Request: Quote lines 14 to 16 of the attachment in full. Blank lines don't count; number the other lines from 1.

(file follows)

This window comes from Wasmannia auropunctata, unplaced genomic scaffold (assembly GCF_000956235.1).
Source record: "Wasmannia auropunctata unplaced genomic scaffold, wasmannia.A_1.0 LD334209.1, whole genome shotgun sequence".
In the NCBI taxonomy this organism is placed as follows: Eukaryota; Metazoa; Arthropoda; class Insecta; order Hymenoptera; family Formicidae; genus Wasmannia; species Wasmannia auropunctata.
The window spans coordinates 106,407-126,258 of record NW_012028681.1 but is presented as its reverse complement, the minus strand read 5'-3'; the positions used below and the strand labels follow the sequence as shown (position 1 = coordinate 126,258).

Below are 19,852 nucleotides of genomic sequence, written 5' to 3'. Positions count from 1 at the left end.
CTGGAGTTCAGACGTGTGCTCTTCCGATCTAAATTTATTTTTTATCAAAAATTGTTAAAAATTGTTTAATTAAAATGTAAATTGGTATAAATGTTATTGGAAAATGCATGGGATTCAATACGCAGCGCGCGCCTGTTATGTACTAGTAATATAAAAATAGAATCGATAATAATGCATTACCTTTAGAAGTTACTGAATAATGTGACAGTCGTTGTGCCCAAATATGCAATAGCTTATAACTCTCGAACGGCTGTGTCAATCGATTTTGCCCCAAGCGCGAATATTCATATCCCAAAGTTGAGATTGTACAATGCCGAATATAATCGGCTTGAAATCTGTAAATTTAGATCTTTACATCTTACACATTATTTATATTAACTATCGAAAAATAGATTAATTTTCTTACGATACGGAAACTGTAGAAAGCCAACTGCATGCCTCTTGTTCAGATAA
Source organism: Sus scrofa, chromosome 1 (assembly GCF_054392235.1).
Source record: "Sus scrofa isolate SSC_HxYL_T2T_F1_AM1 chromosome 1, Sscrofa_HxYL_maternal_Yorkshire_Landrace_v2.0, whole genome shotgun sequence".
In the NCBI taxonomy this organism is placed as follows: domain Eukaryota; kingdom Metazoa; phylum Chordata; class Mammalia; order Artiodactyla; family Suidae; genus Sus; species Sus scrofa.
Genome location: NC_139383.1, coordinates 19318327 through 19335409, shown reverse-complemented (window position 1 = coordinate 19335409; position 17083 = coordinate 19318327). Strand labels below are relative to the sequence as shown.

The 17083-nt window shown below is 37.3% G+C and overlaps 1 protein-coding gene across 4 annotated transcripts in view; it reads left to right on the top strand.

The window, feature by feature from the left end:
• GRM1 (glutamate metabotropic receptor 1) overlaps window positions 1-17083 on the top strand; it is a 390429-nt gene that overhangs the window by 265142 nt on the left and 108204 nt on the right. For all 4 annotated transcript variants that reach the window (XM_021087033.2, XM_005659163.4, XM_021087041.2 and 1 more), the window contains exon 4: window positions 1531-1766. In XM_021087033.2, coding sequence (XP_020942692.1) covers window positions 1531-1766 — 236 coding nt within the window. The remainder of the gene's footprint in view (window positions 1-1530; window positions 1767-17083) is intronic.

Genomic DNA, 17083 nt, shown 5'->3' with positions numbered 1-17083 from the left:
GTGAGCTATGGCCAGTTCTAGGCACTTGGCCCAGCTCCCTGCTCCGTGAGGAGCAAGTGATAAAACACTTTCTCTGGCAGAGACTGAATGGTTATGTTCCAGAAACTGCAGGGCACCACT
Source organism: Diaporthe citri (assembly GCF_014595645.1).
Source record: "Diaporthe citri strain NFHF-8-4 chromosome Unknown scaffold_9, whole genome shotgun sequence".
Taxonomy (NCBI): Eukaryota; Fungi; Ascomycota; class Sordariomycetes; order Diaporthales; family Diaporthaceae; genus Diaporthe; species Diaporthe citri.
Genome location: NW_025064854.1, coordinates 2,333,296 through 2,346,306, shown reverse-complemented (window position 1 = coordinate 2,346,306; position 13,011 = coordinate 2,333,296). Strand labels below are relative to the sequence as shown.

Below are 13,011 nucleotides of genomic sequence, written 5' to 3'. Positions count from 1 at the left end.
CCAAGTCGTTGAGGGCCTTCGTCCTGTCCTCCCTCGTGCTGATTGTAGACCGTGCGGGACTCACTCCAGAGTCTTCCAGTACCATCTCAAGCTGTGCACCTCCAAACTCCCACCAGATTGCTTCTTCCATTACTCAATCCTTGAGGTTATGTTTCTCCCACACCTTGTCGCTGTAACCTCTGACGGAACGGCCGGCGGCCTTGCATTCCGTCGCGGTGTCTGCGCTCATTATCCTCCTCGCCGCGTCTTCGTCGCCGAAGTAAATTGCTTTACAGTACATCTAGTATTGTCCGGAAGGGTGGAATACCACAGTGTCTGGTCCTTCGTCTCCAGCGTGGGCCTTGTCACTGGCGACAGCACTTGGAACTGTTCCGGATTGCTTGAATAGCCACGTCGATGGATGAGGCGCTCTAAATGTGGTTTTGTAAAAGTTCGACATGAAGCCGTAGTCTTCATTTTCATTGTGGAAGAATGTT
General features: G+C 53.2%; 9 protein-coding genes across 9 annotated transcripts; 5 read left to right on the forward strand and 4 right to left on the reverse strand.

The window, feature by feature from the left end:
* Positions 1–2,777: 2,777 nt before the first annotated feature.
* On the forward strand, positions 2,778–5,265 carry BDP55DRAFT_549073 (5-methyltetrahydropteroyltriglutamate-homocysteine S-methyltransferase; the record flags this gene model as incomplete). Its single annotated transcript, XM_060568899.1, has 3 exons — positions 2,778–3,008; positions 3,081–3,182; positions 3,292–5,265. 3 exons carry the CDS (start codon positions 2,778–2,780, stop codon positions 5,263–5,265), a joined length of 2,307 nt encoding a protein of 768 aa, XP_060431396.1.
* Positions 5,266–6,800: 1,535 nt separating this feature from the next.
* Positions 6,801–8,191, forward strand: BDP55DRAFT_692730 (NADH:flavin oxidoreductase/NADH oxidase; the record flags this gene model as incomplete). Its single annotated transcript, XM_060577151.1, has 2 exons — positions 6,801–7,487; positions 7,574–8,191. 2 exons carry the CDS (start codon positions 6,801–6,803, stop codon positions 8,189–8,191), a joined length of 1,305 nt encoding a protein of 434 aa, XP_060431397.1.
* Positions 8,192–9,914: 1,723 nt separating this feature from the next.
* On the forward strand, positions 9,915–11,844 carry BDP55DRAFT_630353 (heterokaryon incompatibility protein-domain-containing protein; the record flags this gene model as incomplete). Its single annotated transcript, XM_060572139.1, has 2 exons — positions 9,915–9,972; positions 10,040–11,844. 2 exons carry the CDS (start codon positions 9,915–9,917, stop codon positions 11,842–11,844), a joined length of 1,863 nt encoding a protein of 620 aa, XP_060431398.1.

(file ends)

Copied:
Genomic DNA, 17083 nt, shown 5'->3' with positions numbered 1-17083 from the left:
GTGAGCTATGGCCAGTTCTAGGCACTTGGCCCAGCTCCCTGCTCCGTGAGGAGCAAGTGATAAAACACTTTCTCTGGCAGAGACTGAATGGTTATGTTCCAGAAACTGCAGGGCACCACT
Source organism: Diaporthe citri (assembly GCF_014595645.1).